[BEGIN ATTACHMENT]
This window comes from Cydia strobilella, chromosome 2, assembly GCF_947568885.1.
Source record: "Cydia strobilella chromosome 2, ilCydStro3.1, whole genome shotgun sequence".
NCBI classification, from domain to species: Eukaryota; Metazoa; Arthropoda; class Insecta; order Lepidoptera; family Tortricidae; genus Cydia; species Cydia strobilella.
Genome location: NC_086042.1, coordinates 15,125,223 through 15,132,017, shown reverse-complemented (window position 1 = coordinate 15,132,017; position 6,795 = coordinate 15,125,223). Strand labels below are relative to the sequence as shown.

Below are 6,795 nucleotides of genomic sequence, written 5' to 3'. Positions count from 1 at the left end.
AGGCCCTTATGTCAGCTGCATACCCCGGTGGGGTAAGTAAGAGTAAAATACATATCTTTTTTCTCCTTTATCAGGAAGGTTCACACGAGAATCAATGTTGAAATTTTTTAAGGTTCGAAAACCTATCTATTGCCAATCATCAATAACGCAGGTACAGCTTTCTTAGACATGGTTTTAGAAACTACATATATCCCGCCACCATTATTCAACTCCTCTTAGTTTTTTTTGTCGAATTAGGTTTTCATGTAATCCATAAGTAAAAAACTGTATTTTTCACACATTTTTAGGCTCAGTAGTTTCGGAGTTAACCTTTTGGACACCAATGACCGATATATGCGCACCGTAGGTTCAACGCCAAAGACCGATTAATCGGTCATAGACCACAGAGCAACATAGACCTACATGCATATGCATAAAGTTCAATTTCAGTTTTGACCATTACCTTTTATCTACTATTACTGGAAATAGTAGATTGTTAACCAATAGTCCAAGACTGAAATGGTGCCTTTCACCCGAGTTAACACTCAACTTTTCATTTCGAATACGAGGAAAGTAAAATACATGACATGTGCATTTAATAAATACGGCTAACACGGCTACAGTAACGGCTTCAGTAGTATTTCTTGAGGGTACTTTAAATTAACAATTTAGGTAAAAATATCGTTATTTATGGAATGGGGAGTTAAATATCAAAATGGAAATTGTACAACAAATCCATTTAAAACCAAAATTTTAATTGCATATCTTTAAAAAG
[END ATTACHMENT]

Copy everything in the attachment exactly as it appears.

This window comes from Cydia strobilella, chromosome 2, assembly GCF_947568885.1.
Source record: "Cydia strobilella chromosome 2, ilCydStro3.1, whole genome shotgun sequence".
NCBI classification, from domain to species: Eukaryota; Metazoa; Arthropoda; class Insecta; order Lepidoptera; family Tortricidae; genus Cydia; species Cydia strobilella.
Genome location: NC_086042.1, coordinates 15,125,223 through 15,132,017, shown reverse-complemented (window position 1 = coordinate 15,132,017; position 6,795 = coordinate 15,125,223). Strand labels below are relative to the sequence as shown.

Below are 6,795 nucleotides of genomic sequence, written 5' to 3'. Positions count from 1 at the left end.
AGGCCCTTATGTCAGCTGCATACCCCGGTGGGGTAAGTAAGAGTAAAATACATATCTTTTTTCTCCTTTATCAGGAAGGTTCACACGAGAATCAATGTTGAAATTTTTTAAGGTTCGAAAACCTATCTATTGCCAATCATCAATAACGCAGGTACAGCTTTCTTAGACATGGTTTTAGAAACTACATATATCCCGCCACCATTATTCAACTCCTCTTAGTTTTTTTTGTCGAATTAGGTTTTCATGTAATCCATAAGTAAAAAACTGTATTTTTCACACATTTTTAGGCTCAGTAGTTTCGGAGTTAACCTTTTGGACACCAATGACCGATATATGCGCACCGTAGGTTCAACGCCAAAGACCGATTAATCGGTCATAGACCACAGAGCAACATAGACCTACATGCATATGCATAAAGTTCAATTTCAGTTTTGACCATTACCTTTTATCTACTATTACTGGAAATAGTAGATTGTTAACCAATAGTCCAAGACTGAAATGGTGCCTTTCACCCGAGTTAACACTCAACTTTTCATTTCGAATACGAGGAAAGTAAAATACATGACATGTGCATTTAATAAATACGGCTAACACGGCTACAGTAACGGCTTCAGTAGTATTTCTTGAGGGTACTTTAAATTAACAATTTAGGTAAAAATATCGTTATTTATGGAATGGGGAGTTAAATATCAAAATGGAAATTGTACAACAAATCCATTTAAAACCAAAATTTTAATTGCATATCTTTAAAAAG